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OpEdNews Op Eds    H3'ed 3/18/22

Ukraine: The Tipping Point

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It's been three weeks since Russia invaded Ukraine and the Western world is wondering: "How can we bring this horrible war to an end and spare the lives of millions of innocent Ukrainians?" We're searching for a tipping point; searching for a way out.

Here are several factors to consider:

1.Vladimir Putin: The Russian dictator is blocking a reasonable end to the conflict. To say the least, Putin has a warped worldview: he invaded Ukraine with the intention to reassemble "Russkiy Mir" (Russian World); to unite all Russian-speaking people. Building upon this perspective, Putin does not consider Ukraine to be a separate part of Russia and plans to annex it.

Experts believe that Putin intends to seize the four largest Ukrainian cities: Kyiv, Kharkiv, Odesa, and Lviv. If he is successful, Putin will install Russian puppet mayors, hold mock elections, and declare that Ukrainians have voted to rejoin Russia.

Putin does not care how many civilians he kills in order to achieve his objective.

Putin is the reincarnation of Adolph Hitler.

2. Incrementalism: On March 12th, I listened to a ZOOM briefing on Ukraine (Click Here ) featuring Ukrainian Foreign Minister Dmytro Kuleba, renown Russian dissident Garry Kasparov, national security expert USA Lt. Colonel Alexander Vindman, MSNBC host Stephanie Ruhle, and individuals from the Ukrainian front lines.

Lt. Colonel Alexander Vindman (retired) is the former Director for European Affairs for the US National Security council; a naturalized US citizen, Vindman was born in Kyiv. He opined that what is required to stop Putin is a massive NATO response, certainly providing aircraft to Ukraine, and possibly declaring a "no-fly" zone. He reminded viewers that Hitler invaded Poland on September 1, 1939, and for the next 27 months -- until December 11, 1941 -- the US policy was "incrementalism." While the US did provide some support to Europe, it was woefully inadequate; Hitler rampaged across the continent and killed millions of innocents. Colonel Vindman said, in effect, that Putin is Hitler and will not be deterred by anything short of a massive military response. Vindman warned that unless we do this, Putin will kill millions of Ukrainians. (Ukraine has a population of 44 million.)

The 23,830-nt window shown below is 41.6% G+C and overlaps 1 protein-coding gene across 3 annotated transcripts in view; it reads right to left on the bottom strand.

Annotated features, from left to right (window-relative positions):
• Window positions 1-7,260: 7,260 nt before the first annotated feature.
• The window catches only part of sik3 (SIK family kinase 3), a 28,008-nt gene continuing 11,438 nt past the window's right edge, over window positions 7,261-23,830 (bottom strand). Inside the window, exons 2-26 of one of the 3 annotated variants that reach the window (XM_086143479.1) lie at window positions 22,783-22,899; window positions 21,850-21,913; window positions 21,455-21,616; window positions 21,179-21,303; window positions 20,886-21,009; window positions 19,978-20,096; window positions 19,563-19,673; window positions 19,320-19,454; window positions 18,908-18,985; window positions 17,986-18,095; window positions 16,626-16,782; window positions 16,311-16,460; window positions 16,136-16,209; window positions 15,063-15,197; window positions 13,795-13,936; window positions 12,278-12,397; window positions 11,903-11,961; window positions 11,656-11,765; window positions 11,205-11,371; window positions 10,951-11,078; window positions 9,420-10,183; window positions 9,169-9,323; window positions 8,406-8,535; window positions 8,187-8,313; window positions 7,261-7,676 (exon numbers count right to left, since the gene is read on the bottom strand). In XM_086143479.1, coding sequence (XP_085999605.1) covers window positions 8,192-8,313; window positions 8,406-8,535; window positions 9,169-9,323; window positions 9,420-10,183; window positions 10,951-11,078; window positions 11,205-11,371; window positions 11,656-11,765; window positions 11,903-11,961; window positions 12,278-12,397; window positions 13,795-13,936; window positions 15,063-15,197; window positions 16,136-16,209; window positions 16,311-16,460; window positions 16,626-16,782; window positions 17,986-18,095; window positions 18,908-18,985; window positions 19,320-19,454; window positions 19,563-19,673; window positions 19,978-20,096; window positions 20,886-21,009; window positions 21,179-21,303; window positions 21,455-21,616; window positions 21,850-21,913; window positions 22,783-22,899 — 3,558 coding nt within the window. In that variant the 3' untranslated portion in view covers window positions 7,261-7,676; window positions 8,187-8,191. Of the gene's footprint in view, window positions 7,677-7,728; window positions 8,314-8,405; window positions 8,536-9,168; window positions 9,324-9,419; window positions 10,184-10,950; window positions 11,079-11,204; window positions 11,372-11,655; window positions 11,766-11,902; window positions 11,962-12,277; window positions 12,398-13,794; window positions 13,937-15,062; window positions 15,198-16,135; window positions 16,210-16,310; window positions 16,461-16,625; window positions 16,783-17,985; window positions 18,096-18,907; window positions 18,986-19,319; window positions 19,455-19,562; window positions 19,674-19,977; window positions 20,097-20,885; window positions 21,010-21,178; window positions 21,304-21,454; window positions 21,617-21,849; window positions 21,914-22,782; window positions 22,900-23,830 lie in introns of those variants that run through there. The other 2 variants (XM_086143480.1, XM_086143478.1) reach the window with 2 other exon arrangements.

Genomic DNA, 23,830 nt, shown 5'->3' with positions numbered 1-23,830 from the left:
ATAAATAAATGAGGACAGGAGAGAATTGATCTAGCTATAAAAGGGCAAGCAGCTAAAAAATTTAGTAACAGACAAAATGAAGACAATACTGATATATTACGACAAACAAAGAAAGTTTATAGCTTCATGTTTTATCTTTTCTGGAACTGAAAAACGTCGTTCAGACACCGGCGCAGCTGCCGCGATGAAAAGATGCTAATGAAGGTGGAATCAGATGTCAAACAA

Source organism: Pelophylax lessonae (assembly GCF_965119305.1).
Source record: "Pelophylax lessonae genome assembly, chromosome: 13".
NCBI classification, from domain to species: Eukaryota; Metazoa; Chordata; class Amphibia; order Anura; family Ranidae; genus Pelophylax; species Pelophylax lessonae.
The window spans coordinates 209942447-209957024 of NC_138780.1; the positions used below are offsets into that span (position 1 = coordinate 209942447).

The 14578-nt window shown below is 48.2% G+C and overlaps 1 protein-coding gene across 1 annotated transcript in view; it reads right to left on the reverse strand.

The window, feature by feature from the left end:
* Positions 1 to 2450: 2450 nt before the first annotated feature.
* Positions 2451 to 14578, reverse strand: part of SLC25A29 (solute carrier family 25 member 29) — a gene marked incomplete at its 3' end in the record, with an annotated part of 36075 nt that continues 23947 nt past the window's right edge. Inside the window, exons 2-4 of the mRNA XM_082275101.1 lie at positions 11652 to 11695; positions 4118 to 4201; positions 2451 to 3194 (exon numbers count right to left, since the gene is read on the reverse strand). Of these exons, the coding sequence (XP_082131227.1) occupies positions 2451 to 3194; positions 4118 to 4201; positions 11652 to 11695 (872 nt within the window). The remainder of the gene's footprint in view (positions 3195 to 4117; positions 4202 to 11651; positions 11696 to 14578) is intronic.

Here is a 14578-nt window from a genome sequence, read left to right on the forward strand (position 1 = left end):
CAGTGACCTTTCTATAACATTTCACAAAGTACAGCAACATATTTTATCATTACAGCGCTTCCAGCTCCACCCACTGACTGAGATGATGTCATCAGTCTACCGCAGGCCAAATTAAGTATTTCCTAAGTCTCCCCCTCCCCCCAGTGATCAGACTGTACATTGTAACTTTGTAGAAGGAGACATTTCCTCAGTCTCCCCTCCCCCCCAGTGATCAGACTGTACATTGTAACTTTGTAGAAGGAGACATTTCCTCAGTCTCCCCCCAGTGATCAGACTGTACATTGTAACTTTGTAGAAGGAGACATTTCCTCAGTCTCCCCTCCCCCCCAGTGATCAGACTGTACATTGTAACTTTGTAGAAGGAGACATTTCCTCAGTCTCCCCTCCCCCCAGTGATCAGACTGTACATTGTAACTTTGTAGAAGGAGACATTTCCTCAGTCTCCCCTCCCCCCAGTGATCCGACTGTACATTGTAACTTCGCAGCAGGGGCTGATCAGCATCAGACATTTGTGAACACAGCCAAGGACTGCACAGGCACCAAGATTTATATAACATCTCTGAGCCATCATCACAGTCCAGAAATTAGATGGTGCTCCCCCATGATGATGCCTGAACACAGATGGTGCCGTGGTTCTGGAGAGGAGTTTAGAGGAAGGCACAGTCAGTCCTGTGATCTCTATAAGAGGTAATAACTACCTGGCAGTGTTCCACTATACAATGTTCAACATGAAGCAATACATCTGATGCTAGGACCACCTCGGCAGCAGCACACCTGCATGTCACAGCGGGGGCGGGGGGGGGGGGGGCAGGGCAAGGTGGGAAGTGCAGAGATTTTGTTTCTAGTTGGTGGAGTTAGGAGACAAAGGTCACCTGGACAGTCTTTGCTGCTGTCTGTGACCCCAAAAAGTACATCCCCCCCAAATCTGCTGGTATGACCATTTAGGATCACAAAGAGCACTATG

At the ZOOM briefing, Ukrainian Foreign Minister Dmytro Kuleba asked the United States to provide four forms of assistance: sanctions on Russia, humanitarian assistance, conventional arms (including anti-tank weapons), and planes.

3.Next Steps: The official US position is that we will provide the first three forms of assistance requested by Foreign Minister Kuleba. But not planes from NATO countries.

a. We should provide Ukraine with better surface-to-air missiles. Indications are that we are doing this.

b. NATO teams should jam Russian communications. We seem to be doing this.

c. We should provide Ukraine with aircraft via non-NATO countries, such as Moldava and "Kurdistan." (Technically, Kurdistan is not a country.)

d. As proposed by Evelyn Farkas in the Washington Post (Click Here) NATO should insist on humanitarian no-fly zones: "These would build on the agreements between Ukraine and Russia to create safe corridors allowing civilians to leave the sites of battles. Russia would have to allow NATO planes to ensure that no attacks occurred in these corridors. (That no attacks will occur is something Russia has already pledged.) Given its mutual nature and limited goal, such a plan would not require the destruction of Russian radars and antiaircraft weaponry on the ground. NATO would make explicitly clear that it intends no attacks unless civilians are imperiled."

e. The West should strengthen economic sanctions and cut off all oil purchases from Russia; in essence, blockade the Russian economy.

f. The US should cease all normal diplomatic relations with Russia. (By the way, the Renew Democracy Initiative( ) rates the US sanctions as a C-.)

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Bob Burnett is a Berkeley writer. In a previous life he was one of the executive founders of Cisco Systems.
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